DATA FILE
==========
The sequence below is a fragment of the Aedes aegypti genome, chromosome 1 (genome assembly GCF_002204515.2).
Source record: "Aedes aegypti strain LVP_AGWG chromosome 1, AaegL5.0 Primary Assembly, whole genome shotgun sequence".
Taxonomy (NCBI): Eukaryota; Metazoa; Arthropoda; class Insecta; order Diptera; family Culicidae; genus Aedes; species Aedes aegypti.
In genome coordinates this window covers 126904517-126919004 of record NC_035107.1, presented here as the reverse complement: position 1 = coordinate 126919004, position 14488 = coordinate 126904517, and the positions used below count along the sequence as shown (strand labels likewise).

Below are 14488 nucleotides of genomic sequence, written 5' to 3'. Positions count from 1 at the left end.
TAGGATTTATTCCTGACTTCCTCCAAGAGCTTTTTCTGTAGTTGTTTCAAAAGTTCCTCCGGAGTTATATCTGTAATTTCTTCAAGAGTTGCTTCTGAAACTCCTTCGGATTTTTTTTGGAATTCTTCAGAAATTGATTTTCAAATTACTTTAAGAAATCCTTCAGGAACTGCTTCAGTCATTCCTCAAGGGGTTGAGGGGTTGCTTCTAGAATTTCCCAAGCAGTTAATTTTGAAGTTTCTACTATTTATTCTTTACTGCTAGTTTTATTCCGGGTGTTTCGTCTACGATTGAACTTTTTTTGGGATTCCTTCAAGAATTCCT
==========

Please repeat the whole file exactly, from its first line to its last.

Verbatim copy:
The sequence below is a fragment of the Aedes aegypti genome, chromosome 1 (genome assembly GCF_002204515.2).
Source record: "Aedes aegypti strain LVP_AGWG chromosome 1, AaegL5.0 Primary Assembly, whole genome shotgun sequence".
Taxonomy (NCBI): Eukaryota; Metazoa; Arthropoda; class Insecta; order Diptera; family Culicidae; genus Aedes; species Aedes aegypti.
In genome coordinates this window covers 126904517-126919004 of record NC_035107.1, presented here as the reverse complement: position 1 = coordinate 126919004, position 14488 = coordinate 126904517, and the positions used below count along the sequence as shown (strand labels likewise).

Below are 14488 nucleotides of genomic sequence, written 5' to 3'. Positions count from 1 at the left end.
TAGGATTTATTCCTGACTTCCTCCAAGAGCTTTTTCTGTAGTTGTTTCAAAAGTTCCTCCGGAGTTATATCTGTAATTTCTTCAAGAGTTGCTTCTGAAACTCCTTCGGATTTTTTTTGGAATTCTTCAGAAATTGATTTTCAAATTACTTTAAGAAATCCTTCAGGAACTGCTTCAGTCATTCCTCAAGGGGTTGAGGGGTTGCTTCTAGAATTTCCCAAGCAGTTAATTTTGAAGTTTCTACTATTTATTCTTTACTGCTAGTTTTATTCCGGGTGTTTCGTCTACGATTGAACTTTTTTTGGGATTCCTTCAAGAATTCCT